Your Honour: Yes, all right.

Your Honour: Thanks Mr. Barns.

Your Honour: Just stand please, Miss Vass.

Your Honour: Miss Vass you have some prior matters of a similar nature where you’ve been dealt with without conviction.

Your Honour: I accept all these submissions that Mr. Barns has made on your behalf today.

Your Honour: I think it’s appropriate that I record convictions against you on each of these two charges noting that you have entered in voluntarily into significant rehabilitation in the Clinic.

Your Honour: You will though have to pay the court cost on each complaint in the sum of 66 dollars and 36 cents.

Your Honour: And I can only give you 28 days to pay those amounts. There’s also a victims of crimes levy of 20 dollars on each complaint so subject to the 28 days to pay.

Your Honour: You’ll receive notice in the mail in due course.

Your Honour: You’re free to go.

Mr. Barns:      Thank you Your Honour.

Miss Vass:       Thank you Your Honour.



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16 Responses to Open letter 2 to Tasmanian Attorney General Re TasPol & Meaghan Vass in matter Sue Neill-Fraser

  1. Anna says:

    It’s simple to see the truth just by reading the information and knowing that the police are behaving very strangely and the suspicious behaviour is enough to know Sue is innocent and they are guilty of setting her up and the reason why and if the general population can see it and don’t even know sue and all asking for her release but the people inside the system that are law enforcers and meant to be experts on spotting dishonesty and know the importance of evidence and it’s role in reaching a verdict that will be fair and just.. but alarmingly they can’t see what we see and think she is guilty needing decades in prison then it’s behaviour that is only favourable to sue because they are wrong and seriously dangerous in that role because delivering a verdict and ignoring the facts that are so important to the case and decisions can’t be accurate if leaving out important information like her not even being on the boat well that’s sort of outing what everyone was trying to tell them that it’s corrupt and sorry corrupt people it’s not sues fault for wanting freedom when innocent and you can’t expect people won’t try to win when it’s a their life and locked up

  2. Kerry says:

    It is so true that Tasmanians were kept in the dark.They prevented the 60 minutes program from being viewed and also the Documentary .I lived there for awhile and phoned my friend in Tasmania who told me no , they didn’t air the programmes on public media.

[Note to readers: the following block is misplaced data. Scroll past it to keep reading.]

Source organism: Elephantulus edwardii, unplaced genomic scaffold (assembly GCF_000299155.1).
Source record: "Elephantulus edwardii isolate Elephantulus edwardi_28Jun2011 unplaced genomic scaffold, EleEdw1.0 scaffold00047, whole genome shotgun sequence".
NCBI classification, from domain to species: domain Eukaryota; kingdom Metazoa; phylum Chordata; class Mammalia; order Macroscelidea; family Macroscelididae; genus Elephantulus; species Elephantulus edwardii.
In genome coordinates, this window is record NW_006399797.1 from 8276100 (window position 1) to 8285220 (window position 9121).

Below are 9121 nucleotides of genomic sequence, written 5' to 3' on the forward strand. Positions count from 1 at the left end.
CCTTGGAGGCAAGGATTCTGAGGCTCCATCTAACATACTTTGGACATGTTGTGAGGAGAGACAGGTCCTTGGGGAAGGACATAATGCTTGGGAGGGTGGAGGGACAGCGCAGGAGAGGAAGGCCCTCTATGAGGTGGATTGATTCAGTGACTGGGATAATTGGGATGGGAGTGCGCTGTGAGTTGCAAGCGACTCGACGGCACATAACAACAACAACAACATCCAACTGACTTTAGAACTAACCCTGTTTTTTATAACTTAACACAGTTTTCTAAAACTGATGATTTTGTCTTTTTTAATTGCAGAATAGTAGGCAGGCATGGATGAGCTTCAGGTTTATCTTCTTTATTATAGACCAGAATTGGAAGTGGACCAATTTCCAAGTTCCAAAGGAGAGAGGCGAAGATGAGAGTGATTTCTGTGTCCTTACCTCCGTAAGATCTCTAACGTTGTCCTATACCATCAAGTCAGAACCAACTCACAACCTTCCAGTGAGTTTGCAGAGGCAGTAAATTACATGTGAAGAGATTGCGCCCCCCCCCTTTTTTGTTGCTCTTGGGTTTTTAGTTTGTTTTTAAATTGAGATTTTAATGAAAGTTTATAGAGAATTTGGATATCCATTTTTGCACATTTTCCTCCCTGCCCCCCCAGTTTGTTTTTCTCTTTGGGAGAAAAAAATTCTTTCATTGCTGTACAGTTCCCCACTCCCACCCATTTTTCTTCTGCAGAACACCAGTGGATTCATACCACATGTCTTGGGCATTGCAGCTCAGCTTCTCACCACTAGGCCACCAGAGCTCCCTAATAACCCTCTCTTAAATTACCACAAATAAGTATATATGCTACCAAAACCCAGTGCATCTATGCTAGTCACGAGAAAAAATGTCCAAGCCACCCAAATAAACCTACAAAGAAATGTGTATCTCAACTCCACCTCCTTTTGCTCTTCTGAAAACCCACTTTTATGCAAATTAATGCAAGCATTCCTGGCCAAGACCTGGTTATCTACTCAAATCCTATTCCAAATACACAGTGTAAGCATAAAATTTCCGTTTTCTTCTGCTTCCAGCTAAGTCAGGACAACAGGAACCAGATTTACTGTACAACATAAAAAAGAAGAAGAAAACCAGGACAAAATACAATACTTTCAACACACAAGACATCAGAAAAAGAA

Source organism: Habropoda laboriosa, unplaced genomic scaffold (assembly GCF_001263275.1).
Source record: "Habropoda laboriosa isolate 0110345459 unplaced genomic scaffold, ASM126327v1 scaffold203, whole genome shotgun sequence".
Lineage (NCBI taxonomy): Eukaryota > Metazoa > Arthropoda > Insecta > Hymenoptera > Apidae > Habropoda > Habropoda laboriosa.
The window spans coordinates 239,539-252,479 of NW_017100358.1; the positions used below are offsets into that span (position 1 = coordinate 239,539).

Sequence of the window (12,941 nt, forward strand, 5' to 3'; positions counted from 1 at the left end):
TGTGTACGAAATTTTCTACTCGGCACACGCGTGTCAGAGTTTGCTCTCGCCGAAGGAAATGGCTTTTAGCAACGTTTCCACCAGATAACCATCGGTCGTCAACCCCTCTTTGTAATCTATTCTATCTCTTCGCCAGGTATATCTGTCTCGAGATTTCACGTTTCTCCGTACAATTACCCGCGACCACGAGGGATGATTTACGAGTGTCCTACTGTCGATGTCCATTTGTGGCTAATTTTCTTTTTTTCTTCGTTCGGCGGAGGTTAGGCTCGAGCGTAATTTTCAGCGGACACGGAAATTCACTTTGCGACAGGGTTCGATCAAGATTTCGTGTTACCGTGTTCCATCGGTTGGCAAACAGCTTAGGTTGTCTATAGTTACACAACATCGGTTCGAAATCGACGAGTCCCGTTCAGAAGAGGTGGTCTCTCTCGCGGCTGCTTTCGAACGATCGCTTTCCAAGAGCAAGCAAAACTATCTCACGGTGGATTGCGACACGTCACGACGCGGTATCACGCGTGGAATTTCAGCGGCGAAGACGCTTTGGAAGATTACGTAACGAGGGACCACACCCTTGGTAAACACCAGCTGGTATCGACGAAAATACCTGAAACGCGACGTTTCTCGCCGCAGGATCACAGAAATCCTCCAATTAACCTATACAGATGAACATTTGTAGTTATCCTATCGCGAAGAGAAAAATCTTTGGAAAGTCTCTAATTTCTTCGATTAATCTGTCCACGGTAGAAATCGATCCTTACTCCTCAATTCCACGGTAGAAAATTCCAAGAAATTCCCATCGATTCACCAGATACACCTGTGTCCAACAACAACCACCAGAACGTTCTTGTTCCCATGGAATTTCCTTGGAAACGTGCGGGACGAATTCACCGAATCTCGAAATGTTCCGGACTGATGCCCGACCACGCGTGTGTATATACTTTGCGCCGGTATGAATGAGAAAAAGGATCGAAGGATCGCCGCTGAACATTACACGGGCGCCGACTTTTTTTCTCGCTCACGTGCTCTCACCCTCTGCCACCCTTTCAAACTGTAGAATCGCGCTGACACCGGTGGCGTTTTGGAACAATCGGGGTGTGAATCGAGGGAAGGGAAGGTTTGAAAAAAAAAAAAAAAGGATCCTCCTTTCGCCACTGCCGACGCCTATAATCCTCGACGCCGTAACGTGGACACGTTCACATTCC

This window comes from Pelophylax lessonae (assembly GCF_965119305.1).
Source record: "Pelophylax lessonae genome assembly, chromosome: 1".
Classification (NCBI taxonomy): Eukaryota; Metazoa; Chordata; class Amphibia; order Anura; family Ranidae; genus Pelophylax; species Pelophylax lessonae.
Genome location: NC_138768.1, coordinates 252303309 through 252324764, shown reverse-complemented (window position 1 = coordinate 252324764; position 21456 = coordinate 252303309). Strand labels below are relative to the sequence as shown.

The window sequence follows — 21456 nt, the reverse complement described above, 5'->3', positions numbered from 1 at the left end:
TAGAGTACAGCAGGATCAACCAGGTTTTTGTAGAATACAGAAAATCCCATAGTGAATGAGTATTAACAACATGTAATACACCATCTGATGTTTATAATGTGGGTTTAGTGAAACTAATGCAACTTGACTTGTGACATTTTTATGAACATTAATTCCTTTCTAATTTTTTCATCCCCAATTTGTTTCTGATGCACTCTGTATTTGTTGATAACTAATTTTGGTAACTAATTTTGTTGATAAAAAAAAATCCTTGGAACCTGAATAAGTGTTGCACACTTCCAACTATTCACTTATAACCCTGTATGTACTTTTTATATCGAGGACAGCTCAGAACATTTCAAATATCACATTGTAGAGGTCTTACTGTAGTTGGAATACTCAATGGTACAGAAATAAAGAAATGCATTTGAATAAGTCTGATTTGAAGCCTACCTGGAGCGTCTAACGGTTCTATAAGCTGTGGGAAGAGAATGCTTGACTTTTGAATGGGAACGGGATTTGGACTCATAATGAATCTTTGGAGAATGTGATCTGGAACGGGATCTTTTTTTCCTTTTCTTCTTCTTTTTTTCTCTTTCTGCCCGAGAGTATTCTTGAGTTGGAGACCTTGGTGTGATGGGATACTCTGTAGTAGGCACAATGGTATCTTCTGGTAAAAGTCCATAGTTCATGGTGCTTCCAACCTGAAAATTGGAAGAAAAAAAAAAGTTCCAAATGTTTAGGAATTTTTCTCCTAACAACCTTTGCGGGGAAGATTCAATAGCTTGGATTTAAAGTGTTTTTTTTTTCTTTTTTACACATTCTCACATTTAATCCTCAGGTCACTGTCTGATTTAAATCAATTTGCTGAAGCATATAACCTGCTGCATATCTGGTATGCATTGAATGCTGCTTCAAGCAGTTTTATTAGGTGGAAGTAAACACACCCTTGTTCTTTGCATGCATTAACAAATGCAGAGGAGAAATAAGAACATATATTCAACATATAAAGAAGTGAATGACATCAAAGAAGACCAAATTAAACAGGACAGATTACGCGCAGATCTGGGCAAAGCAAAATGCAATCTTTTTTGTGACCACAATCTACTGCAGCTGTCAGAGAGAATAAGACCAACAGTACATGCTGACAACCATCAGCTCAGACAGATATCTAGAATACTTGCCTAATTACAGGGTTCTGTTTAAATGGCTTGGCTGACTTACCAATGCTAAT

For what reason is puzzling however appears to be a cover up for the blunders that rolled after the other.

    When anyone attempts to hide their mistakes it is far worse when they are revealed. The Legal System in Tasmania has lost so much respect by thousands of Australians .

    It appears that Tasmania is still wrongfully treating supposed offenders as they did back in the early convict days .

    I really need to make the statement that don’t you think it’s time to break the chain of repetition. This woman’s freedom is at stake .Enough is enough .


  3. Geraldine Allan says:

    The reality is the Government can do whatever it so chooses if it has the will. We know in the SN-F matter the [Government] will is to hope the chain of wrongdoing will go away without further ado.
    Ostrich-ism will not solve this outrageous and horrific matter — thus high time for government to show some backbone.
    *she adds — and pigs might fly.

  4. Tee87 says:

    Okay so the wife was charged with his murder, even though the body wasnt found and no murder weapon… she gets put away in jail and THEN they find this young girls vomit/dna… Well, as it was with our own court case and “independant” childrens lawyer, she AND these police made their decision WITHOUT looking at the EVIDENCE – Helloooooo vomit for this case and fingermark bruising in strange places for my step kids case???
    How can we have faith in the Tasmanian court system lol. This makes me realize how little chance we had at helping our step sons through court :'(
    “If Tasmania, or any state has something to learn from this episode, it is that a vehicle should exist for RAPID BACKPEDDALING” and redress to be made for citizens wronged by governmental incompetence… Inaction in Tasmania is merely digging itself deeper into the murky bog. ”
    Tasmania is soo behind, they care only to try “close cases” so they can feel good about themselves, yet the innocent are seen as guilty because these Tasmanian Professionals don’t want to do investigative work properly!!!
    #BiasHobartICL #RidCourtOfICLS #TryLookingAtTheEVIDENCE #TasmaniaIsLost #EndAllAbuse #WitnessToMurder #TasmanianCourts #HobartCourts #HobartCourt #Hobart #Tasmania

  5. LB says:

    Nola I do understand what you are saying…..however there have been books written, articles in national newspapers and magazines as well as documentaries and television programs that HAVE been available to Tasmanians about this case. Like most things, people can choose to take an interest or simply ignore because it isn’t affecting them directly, (or because they fear taking action) but this is in my view a rather apathetic stance if we fail to provide support to our fellow human beings in dire times. Gruntle, what you say is true, but Public Servants should NOT ignore correspondence, full stop. This seems to be a Tasmanian trait “ if we ignore it, it ain’t happening” – there is a well known code of conduct for public servants, these people should look closely at their induction papers and terms of employment……forget their professional obligations – in any case did common courtesy and good manners disappear with the thylacine? It makes you wonder!

    • Gruntle Massey says: